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SPYTAC X-6 Tactical/Spy Flashlight

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You know what gets my goat?

Army Issued L-shape flashlight

A cheap, broken flashlight, that’s what!

When I joined the Army in the late 90’s, supply issued me a green, L-shaped flashlight. It came with colored lenses and a fancy clip you could use to attach it to your LBE (Load Bearing Equipment).

That flashlight was everyone’s favorite new toy. That one lasted me through basic training, but when I got to my first unit, I found out they didn’t last long. They broke just about every 6 months. I must have gone through half a dozen of them before my first deployment.

Back then, we had to use only military issued equipment. This meant that I had to buy another cheap, green, L-shaped flashlight every few months.

The “logic” behind only using military issued equipment was that if we ever went to war, the Army supply system would have that equipment in its catalogue and we would be able to get it replaced. And we all “knew” that when we went into war there would be no PX (Post Exchange/Army Wal-Mart).

Since it would be wartime, any losses would be covered as a combat loss meaning I wouldn’t have to buy it each time. When I asked why I had to buy a new one each time it broke in training, I was informed that that’s what we get that fantastic $200 per year clothing allowance for.

It all made sense…

Until 9/11

After the events of 9/11 we were at war. We all expected the logic behind using only military issued equipment to stand. But the truth turned out to be quite the opposite.

As expected, my flashlight broke like clockwork about every six weeks. I wasn’t even taking it out on missions; this was just bouncing around in my rucksack.

I went to supply only to find out that they did not have spare flashlights or parts. But there was a place where we could get them: the mobile PX that came around once a week. It had all sorts of flashlights for sale.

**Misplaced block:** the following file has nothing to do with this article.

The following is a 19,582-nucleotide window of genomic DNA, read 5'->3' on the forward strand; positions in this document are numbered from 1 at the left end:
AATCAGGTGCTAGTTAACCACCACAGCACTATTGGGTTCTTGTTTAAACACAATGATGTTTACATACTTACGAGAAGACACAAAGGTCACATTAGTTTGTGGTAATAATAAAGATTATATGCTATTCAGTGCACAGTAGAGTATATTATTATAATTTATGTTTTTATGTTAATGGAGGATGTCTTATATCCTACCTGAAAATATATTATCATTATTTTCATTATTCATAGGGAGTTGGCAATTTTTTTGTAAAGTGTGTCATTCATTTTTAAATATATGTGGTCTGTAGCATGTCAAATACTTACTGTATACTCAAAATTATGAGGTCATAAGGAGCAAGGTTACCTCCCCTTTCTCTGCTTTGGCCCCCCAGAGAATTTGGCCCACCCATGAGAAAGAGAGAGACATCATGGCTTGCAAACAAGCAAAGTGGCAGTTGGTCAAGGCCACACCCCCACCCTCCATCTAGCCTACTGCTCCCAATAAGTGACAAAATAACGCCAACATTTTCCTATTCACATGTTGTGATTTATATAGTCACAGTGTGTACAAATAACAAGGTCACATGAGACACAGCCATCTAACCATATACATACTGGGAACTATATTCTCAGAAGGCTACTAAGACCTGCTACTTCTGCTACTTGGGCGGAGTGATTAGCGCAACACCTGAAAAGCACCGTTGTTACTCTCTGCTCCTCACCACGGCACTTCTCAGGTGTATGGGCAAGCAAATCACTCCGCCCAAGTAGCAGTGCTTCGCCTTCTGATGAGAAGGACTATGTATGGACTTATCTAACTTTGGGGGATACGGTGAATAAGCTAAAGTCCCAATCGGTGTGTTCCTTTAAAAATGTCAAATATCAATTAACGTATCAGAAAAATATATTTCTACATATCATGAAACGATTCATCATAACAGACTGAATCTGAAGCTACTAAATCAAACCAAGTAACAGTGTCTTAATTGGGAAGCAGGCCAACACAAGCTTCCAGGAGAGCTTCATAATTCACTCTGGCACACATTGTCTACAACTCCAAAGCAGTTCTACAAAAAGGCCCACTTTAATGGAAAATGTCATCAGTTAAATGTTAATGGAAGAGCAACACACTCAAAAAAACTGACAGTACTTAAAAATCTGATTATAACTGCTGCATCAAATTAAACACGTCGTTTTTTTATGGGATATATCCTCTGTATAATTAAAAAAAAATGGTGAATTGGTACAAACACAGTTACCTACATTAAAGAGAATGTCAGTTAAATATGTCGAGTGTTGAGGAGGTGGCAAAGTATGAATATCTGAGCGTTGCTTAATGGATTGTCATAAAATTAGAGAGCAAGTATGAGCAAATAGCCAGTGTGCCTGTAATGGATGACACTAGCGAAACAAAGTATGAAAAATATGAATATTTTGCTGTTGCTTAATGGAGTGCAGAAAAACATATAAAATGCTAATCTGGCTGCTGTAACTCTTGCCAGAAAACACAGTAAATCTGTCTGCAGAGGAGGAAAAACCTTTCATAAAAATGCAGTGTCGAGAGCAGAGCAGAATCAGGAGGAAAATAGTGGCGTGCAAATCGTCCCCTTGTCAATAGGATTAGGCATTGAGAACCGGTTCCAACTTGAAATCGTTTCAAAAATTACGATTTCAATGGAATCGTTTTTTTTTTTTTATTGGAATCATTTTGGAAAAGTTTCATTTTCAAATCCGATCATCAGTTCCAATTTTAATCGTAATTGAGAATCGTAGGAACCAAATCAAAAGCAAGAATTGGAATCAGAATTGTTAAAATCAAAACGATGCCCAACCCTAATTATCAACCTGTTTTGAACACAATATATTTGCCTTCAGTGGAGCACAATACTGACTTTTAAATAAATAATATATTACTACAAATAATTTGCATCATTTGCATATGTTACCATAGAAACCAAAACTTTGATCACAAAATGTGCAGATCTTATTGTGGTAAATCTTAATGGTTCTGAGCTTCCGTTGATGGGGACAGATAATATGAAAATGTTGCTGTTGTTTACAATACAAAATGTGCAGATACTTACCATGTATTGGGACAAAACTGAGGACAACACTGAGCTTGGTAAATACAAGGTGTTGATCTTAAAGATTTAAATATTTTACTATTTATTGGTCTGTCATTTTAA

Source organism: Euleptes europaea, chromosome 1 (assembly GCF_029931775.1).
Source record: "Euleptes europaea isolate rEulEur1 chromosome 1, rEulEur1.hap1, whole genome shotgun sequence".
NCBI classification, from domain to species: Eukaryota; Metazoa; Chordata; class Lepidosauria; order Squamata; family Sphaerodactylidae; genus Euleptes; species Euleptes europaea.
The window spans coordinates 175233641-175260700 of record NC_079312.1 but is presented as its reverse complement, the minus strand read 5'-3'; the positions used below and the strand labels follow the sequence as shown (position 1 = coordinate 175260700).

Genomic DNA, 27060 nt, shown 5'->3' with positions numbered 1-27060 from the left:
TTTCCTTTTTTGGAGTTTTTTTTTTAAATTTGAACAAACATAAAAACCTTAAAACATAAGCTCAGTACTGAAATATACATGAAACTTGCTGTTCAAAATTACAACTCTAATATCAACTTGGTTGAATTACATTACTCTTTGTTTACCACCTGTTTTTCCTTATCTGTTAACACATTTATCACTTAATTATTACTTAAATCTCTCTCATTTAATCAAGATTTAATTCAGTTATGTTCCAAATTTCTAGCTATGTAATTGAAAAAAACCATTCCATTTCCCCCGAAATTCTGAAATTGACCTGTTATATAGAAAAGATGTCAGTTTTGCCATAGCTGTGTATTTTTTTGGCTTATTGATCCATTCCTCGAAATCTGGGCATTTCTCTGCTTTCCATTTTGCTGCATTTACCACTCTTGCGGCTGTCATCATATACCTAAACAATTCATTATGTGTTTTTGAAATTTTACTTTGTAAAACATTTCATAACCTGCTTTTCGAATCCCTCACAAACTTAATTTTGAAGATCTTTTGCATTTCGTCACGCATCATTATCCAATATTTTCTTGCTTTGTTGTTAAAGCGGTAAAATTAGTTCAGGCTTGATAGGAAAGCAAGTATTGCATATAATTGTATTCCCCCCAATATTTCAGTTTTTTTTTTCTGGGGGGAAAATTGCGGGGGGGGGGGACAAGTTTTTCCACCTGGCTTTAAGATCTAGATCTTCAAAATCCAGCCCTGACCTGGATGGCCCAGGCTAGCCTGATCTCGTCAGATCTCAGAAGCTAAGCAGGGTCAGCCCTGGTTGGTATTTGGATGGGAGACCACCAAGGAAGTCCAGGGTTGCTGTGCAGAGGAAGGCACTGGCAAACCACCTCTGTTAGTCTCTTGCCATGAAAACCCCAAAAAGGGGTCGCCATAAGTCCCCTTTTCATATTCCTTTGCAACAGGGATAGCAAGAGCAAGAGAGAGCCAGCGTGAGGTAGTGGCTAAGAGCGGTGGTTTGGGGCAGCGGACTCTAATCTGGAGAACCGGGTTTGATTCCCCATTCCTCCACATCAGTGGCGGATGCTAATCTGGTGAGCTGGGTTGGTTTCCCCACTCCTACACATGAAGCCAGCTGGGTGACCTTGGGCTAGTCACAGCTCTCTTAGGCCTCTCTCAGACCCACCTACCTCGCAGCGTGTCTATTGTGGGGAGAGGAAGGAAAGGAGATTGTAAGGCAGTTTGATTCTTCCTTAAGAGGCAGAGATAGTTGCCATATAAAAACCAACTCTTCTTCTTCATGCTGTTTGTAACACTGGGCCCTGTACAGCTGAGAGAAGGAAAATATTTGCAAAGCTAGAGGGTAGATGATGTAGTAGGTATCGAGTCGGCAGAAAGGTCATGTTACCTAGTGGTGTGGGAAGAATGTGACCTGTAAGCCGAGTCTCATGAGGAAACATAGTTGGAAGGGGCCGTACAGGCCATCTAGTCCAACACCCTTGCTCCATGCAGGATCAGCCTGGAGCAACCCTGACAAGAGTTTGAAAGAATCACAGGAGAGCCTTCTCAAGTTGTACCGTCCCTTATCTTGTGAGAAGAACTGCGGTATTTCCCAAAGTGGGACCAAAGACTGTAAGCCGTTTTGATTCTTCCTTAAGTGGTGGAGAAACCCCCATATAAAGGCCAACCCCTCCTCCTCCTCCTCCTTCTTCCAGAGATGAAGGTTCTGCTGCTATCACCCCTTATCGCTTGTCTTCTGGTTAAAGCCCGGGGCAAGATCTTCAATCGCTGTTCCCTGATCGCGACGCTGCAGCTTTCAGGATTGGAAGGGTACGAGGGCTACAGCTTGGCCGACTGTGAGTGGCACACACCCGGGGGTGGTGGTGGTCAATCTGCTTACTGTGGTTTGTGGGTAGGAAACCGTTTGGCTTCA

Needless to say, the theory burst when the rubber hit the road.

It didn’t take long for us to start using civilian products. It irritated many senior leaders, but their long-standing defense of using only issued gear had gone to the cuckoo’s nest. There was no turning back now.

Before long, the Army was issuing us items that only a year before would have resulted in us explaining ourselves to the senior leadership. One such item was a tactical flashlight. This thing was bright, attached to our weapons, and even came with a remote pressure switch that allowed us to turn it on without moving our hands.

The problem was, it still broke. The remote pressure switch broke so frequently that we couldn’t get new ones in fast enough. And when we gave up on the remote pressure switches and tried to get the original button switch back, we found out that they had all been left at Ft. Drum.

Very few weapons had tactical flashlights by the end of that deployment. And by the next deployment, many people were buying their own Later versions got better, but they were still a budget item.

A Good Flashlight Is Important

A good flashlight isn’t just nice to have.  It’s a necessity.

A storm knocking out your power can be a disaster.  Finding the right switch or fuse to replace when the lights go out is dangerous in the dark.  It may be a simple task, but it’s important to have light to do it properly.

And the value of a tactical light during a home invasion also can’t be overlooked.  Finding and blinding your target can provide much needed moments.  The movies would have you believe that you can acquire and engage your target in an instant.  It is possible with proper training.  However, even those of us with experience need a moment to ensure that the background is safe.  The worst thing in the world would be to shoot a home invader and have a round pass through to a child or loved one.

Having that spare moment to ensure that the area behind the target is clear is critical.  A home invader won’t care who he hits and doesn’t need that extra split second.  Blinding the invader is a great way to buy yourself the moment you need to ensure that your rounds are going to be on target, and only on the target.

SPYTAC X-6 Tactical/Spy Flashlight

tactical spy flashlight

Unlike my Army issued tactical flashlights, the SPYTAC X-6 tactical/spy flashlight won’t leave you in the dark. It’s durable, lightweight, and weapon mountable. Made from Mil-Spec 6061 aircraft aluminum, this spy flashlight is meant to last.

It is small enough to fit in a pocket, making it a great option for that late night check on the power or a walk around the block.  Mounted on your rifle, it makes a great blinder, allowing you to take a clear shot.  You can also use it as a striking tool in emergency situations.

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